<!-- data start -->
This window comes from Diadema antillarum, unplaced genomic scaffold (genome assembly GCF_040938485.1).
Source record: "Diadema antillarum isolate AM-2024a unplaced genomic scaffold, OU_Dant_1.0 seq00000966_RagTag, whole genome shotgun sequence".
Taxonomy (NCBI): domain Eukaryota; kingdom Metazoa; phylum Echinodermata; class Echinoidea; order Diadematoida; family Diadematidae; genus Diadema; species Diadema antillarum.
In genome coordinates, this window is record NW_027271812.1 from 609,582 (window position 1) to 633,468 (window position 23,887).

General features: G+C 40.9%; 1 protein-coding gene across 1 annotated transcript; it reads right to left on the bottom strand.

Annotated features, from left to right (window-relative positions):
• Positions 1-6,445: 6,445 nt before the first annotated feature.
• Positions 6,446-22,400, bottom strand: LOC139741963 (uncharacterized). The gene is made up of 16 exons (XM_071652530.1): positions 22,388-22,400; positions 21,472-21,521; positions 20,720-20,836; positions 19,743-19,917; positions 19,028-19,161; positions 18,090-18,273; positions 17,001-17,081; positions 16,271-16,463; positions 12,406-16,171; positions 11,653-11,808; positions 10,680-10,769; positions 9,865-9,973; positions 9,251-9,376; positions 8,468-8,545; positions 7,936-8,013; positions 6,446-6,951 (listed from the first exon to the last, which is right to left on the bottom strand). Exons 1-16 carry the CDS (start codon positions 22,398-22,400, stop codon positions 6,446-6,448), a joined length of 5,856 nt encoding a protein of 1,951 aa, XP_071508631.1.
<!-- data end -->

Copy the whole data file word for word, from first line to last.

This window comes from Diadema antillarum, unplaced genomic scaffold (genome assembly GCF_040938485.1).
Source record: "Diadema antillarum isolate AM-2024a unplaced genomic scaffold, OU_Dant_1.0 seq00000966_RagTag, whole genome shotgun sequence".
Taxonomy (NCBI): domain Eukaryota; kingdom Metazoa; phylum Echinodermata; class Echinoidea; order Diadematoida; family Diadematidae; genus Diadema; species Diadema antillarum.
In genome coordinates, this window is record NW_027271812.1 from 609,582 (window position 1) to 633,468 (window position 23,887).

General features: G+C 40.9%; 1 protein-coding gene across 1 annotated transcript; it reads right to left on the bottom strand.

Annotated features, from left to right (window-relative positions):
• Positions 1-6,445: 6,445 nt before the first annotated feature.
• Positions 6,446-22,400, bottom strand: LOC139741963 (uncharacterized). The gene is made up of 16 exons (XM_071652530.1): positions 22,388-22,400; positions 21,472-21,521; positions 20,720-20,836; positions 19,743-19,917; positions 19,028-19,161; positions 18,090-18,273; positions 17,001-17,081; positions 16,271-16,463; positions 12,406-16,171; positions 11,653-11,808; positions 10,680-10,769; positions 9,865-9,973; positions 9,251-9,376; positions 8,468-8,545; positions 7,936-8,013; positions 6,446-6,951 (listed from the first exon to the last, which is right to left on the bottom strand). Exons 1-16 carry the CDS (start codon positions 22,398-22,400, stop codon positions 6,446-6,448), a joined length of 5,856 nt encoding a protein of 1,951 aa, XP_071508631.1.